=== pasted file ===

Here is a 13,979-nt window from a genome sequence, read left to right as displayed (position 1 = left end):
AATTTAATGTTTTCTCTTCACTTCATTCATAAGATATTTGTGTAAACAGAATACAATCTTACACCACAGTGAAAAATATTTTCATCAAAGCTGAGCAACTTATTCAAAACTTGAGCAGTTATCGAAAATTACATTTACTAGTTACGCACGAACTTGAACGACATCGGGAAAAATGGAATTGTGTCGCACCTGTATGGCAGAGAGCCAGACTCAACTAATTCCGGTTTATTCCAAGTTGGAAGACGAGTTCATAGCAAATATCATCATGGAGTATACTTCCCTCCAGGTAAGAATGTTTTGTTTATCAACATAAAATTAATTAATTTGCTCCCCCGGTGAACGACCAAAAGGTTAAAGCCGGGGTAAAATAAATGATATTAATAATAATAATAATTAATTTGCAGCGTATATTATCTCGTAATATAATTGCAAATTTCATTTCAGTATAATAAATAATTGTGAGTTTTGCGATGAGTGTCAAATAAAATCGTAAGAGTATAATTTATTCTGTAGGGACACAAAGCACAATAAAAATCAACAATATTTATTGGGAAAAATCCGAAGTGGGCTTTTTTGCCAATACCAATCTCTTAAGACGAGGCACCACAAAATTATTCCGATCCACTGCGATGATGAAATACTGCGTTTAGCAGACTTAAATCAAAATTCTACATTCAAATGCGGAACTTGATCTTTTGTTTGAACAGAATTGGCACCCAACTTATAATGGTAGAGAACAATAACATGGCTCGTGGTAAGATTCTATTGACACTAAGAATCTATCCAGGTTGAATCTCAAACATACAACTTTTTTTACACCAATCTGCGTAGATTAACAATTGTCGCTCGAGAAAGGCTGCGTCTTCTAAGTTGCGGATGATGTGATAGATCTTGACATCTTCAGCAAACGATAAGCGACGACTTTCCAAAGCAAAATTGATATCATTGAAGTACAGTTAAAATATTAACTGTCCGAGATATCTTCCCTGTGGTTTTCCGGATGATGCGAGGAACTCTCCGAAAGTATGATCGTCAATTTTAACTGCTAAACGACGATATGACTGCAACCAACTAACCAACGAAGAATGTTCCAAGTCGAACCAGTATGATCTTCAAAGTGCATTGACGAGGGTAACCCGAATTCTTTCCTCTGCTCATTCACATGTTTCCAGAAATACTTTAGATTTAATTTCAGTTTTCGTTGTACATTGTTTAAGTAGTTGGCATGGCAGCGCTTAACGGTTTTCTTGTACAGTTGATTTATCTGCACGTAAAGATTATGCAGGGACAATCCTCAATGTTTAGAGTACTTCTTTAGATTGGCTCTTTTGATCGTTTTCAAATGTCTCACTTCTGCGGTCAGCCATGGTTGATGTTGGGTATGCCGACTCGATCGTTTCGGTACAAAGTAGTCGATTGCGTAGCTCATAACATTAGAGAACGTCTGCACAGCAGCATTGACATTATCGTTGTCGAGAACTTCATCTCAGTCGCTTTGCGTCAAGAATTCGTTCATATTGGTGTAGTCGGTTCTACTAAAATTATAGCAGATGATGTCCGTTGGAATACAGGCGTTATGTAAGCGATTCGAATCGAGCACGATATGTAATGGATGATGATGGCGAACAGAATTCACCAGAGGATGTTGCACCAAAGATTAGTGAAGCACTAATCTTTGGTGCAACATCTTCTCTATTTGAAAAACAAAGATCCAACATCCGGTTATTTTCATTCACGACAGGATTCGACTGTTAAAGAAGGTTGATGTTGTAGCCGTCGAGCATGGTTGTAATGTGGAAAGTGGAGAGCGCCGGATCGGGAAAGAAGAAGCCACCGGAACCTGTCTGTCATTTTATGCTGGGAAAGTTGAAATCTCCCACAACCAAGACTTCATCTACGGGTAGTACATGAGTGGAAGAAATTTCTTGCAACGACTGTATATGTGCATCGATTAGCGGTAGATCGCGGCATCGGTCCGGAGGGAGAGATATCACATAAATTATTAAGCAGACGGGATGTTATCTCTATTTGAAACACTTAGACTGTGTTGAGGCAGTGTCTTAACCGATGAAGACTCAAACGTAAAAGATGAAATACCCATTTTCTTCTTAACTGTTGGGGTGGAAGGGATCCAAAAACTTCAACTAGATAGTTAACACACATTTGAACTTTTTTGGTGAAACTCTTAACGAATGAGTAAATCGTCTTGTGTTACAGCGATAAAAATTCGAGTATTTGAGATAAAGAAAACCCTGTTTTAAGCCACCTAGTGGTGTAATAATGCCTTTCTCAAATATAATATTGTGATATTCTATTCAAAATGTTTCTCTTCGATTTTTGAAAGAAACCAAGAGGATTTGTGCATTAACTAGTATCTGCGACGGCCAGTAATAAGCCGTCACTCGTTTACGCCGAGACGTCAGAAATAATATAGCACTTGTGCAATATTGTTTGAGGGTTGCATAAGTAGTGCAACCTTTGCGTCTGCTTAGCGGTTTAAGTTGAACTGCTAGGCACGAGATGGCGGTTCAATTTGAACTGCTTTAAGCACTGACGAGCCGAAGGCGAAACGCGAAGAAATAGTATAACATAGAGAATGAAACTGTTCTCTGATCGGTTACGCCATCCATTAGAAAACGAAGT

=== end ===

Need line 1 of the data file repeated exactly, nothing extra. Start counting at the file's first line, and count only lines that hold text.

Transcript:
Here is a 13,979-nt window from a genome sequence, read left to right as displayed (position 1 = left end):